The prophet Micah declares: “Wherewith shall I come before the Lord, and bow myself before the high God? Shall I come before him with burnt offerings, with calves of a year old? Will the Lord be pleased with thousands of rams, or with ten thousand rivers of oil? Shall I give my first born for my transgression, the fruit of my body for the sin of my soul? He hath shewed thee, O man, what is good; and what doth the Lord require of thee, but to do justly, and to love mercy, and to walk humbly with thy God? ... Are there yet the treasures of wickedness in the house of the wicked, and the scant measure that is abominable? Shall I count them pure with the wicked balances, and with the bag of deceitful weights?” [Micah 6:6-8, 10, 11.] Money acquired by doing wrong to your neighbor, whether believer or unbeliever, is registered in the books of heaven as unlawful gain. And those who think to make a compromise with God by bringing this means to His treasury are deceiving their own souls. 8LtMs, Ms 99, 1893, par. 13

“Go to now ye rich men, weep and howl for your miseries that shall come upon you. Your riches are corrupted, and your garments are moth eaten. Your gold and silver is cankered; and the rust of them shall be a witness against you, and shall eat your flesh as it were fire. Ye have heaped treasure together for the last days. Behold, the hire of the laborers who have reaped down your fields, which is of you kept back by fraud, crieth: and the cries of them which have reaped are entered into the ears of the Lord of Sabaoth. Ye have lived in pleasure on the earth, and been wanton; ye have nourished your hearts as in a day of slaughter.” [James 5:1-5.] 8LtMs, Ms 99, 1893, par. 14

The prophet Malachi continues: “Even from the days of your fathers ye are gone away from mine ordinances, and have not kept them. Return unto me, and I will return unto you, saith the Lord of hosts. But ye said, Wherein shall we return? Will a man rob God? yet ye have robbed me. But ye say, wherein have we robbed thee? In tithes and offerings. Ye are cursed with a curse; for ye have robbed me, even this whole nation. Bring ye all”—(the full amount required by God). Let there be no withholding part of the price because the selfish heart desires to do this and will even take from the Lord that which He claims as His own.—“the tithes into the store-house, that there may be meat in mine house.” [Malachi 3:7-10.] 8LtMs, Ms 99, 1893, par. 15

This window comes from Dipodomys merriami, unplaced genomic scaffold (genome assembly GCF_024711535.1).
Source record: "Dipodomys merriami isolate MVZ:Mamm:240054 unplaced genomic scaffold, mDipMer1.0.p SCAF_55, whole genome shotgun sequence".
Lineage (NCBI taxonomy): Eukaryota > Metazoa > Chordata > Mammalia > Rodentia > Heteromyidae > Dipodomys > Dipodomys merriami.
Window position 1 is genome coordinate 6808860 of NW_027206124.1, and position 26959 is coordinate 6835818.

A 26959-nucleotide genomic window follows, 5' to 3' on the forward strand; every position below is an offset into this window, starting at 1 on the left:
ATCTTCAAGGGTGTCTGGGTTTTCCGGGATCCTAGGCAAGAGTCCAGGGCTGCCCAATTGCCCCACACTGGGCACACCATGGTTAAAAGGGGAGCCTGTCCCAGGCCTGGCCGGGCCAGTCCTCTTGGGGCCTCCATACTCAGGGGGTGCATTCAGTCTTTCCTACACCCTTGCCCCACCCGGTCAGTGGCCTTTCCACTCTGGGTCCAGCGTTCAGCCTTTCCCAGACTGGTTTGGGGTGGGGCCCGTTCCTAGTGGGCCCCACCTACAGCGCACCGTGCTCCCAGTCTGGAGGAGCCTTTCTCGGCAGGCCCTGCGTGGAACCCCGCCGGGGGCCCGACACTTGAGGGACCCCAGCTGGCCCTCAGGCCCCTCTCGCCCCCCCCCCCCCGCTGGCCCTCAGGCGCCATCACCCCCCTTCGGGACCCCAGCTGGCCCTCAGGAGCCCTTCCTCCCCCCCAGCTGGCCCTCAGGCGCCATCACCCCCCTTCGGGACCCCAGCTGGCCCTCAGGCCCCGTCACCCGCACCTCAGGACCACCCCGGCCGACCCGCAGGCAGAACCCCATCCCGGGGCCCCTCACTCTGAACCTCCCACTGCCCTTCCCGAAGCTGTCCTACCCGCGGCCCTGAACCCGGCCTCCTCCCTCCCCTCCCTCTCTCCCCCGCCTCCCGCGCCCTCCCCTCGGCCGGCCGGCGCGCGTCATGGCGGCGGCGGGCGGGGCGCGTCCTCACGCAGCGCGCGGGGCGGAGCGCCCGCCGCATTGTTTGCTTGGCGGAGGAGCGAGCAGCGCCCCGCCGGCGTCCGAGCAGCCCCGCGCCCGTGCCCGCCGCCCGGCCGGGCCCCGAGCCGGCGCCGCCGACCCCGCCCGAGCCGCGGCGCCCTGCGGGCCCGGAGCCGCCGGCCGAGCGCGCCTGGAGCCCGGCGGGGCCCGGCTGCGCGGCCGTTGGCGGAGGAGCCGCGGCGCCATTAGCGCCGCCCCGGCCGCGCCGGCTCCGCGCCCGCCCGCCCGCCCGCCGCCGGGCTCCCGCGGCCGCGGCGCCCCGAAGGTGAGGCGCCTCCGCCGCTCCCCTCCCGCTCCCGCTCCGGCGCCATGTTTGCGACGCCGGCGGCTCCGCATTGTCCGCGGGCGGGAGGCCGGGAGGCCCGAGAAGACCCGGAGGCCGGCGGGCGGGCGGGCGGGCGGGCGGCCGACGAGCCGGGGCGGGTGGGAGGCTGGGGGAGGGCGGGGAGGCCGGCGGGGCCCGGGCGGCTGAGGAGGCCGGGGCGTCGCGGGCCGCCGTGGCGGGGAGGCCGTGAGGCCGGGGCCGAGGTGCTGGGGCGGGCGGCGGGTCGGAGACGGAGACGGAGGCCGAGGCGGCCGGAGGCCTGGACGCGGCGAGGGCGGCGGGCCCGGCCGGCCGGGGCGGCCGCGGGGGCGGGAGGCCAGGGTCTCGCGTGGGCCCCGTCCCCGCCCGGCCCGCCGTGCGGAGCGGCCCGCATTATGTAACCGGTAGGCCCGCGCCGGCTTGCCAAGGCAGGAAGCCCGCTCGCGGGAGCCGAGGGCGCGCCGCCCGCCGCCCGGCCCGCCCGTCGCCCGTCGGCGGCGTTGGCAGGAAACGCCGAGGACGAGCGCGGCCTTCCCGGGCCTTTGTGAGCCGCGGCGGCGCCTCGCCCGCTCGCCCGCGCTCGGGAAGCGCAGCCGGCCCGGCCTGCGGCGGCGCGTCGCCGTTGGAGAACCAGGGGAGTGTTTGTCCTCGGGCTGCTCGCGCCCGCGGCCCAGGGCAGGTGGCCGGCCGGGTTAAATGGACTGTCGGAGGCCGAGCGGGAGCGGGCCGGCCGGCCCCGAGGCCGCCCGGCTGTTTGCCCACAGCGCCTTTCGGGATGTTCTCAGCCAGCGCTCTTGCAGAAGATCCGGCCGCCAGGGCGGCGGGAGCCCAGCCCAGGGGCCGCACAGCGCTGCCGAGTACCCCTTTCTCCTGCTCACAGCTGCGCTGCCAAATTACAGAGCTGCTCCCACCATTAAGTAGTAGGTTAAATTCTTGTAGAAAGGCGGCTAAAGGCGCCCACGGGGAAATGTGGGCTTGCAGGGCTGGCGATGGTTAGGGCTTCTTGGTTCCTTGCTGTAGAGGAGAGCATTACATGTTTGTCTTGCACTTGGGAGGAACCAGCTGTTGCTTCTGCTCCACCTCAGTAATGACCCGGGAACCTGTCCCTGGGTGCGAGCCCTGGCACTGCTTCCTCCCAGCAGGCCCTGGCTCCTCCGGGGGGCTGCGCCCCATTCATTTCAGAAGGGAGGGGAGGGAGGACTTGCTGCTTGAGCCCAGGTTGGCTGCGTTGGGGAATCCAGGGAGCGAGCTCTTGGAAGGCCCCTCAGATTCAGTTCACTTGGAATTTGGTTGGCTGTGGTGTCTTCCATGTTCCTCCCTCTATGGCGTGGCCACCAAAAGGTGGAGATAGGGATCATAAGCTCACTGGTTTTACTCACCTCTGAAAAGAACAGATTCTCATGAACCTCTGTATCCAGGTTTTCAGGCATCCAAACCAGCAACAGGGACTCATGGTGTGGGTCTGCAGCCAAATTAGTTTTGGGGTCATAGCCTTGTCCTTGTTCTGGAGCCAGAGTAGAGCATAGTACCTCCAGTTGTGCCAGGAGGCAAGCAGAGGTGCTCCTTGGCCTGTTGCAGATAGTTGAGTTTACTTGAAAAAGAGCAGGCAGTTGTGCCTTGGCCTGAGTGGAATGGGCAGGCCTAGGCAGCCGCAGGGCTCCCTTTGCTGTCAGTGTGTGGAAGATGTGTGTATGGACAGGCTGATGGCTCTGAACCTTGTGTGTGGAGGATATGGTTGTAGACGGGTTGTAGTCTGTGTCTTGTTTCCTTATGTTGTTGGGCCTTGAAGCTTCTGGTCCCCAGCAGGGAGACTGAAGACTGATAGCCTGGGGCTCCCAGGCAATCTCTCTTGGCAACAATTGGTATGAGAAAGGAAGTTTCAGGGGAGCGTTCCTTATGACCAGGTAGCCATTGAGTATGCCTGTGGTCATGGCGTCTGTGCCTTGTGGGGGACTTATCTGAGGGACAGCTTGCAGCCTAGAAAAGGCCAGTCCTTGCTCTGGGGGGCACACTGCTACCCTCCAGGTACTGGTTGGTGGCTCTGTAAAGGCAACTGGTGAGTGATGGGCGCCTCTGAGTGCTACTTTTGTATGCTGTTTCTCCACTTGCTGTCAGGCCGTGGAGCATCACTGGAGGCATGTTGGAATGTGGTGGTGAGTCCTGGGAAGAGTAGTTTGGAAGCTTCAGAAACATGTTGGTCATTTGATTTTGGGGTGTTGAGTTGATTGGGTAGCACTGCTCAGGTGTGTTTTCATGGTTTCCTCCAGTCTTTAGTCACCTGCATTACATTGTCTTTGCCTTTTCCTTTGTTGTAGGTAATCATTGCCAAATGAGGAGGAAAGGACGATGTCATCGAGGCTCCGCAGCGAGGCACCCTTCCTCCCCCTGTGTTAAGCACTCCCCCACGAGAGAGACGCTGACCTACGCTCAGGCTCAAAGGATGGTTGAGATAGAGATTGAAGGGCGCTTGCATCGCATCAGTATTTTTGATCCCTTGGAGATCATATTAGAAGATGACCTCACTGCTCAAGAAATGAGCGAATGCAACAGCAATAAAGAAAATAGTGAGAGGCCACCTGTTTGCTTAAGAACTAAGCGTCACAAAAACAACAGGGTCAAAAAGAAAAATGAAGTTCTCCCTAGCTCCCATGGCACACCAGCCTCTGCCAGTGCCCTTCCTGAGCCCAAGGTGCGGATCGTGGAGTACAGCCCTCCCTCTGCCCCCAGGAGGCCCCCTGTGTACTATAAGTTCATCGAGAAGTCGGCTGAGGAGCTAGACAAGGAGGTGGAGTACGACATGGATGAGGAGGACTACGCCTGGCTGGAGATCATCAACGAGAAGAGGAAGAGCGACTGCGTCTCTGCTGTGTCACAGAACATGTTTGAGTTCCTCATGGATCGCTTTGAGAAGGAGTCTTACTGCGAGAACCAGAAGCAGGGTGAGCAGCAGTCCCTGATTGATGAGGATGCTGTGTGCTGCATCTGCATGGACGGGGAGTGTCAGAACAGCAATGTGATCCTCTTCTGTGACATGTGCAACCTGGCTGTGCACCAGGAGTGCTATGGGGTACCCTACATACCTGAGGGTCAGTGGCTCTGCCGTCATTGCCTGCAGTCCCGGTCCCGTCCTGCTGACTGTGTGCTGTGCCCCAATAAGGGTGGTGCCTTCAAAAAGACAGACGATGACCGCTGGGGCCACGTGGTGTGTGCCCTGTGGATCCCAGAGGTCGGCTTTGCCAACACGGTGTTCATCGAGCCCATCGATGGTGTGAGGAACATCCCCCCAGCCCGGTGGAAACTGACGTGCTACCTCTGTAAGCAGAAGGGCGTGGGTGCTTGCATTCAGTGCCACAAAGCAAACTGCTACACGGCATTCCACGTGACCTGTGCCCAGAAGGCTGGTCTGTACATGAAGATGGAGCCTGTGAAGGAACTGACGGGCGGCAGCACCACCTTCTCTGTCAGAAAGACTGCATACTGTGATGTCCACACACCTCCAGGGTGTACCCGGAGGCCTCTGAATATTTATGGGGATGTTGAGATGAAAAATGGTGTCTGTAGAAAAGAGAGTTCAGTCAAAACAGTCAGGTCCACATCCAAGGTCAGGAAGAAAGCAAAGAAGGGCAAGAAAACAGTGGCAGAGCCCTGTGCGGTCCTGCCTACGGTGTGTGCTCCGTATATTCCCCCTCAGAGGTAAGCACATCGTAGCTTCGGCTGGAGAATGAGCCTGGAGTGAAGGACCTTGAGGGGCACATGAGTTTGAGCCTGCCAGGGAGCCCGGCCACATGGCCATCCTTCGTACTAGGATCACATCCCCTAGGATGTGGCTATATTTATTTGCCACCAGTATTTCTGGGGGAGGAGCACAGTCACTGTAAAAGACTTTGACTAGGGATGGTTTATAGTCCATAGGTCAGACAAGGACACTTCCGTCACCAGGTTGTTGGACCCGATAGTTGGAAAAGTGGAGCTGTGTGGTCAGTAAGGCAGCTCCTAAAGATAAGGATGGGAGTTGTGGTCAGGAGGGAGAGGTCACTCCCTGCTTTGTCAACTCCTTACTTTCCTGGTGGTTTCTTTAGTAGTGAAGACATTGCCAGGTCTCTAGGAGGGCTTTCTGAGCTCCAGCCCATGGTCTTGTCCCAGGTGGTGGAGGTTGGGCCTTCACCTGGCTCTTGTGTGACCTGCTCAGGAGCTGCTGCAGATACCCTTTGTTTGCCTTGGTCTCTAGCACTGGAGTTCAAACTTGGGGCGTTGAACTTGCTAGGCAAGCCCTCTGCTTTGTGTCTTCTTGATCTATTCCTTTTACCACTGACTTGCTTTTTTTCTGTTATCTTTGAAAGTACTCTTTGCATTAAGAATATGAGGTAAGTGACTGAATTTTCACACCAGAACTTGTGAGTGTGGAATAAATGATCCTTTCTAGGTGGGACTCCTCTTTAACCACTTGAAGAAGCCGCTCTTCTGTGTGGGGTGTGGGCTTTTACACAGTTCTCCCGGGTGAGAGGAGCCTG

God has made men His stewards, and from all to whom He has entrusted His gifts He asks for a return. As he has blessed us, he asks of us a gift to bless others. The revenue thus brought into His treasury, to supply the needs of His cause, He calls “meat in mine house.” [Verse 10.] 8LtMs, Ms 99, 1893, par. 16

The Lord is ever bestowing His blessings and mercies upon men. Should He withdraw these gifts, we should perish. Every moment He has His human family in view. “He maketh his sun to rise on the evil and on the good, and sendeth rain on the just and on the unjust.” [Matthew 5:45.] He gives us “fruitful seasons, filling our hearts with food and gladness.” [Acts 14:17.] It is God who gives men power to get wealth. The quick, sharp thought, the ability to plan and execute, are from Him. It is He who blesses us with health, and opens ways for us to acquire means by diligent use of our powers. And He says to us, “A portion of the money I have enabled you to gain is Mine. Put it into the treasury in tithes, in gifts and offerings, that there may be meat in Mine house—that there may be something to sustain those who carry the gospel of My grace to the world. Money must be provided by My stewards to advance the different branches of My work, to build up My kingdom.” 8LtMs, Ms 99, 1893, par. 17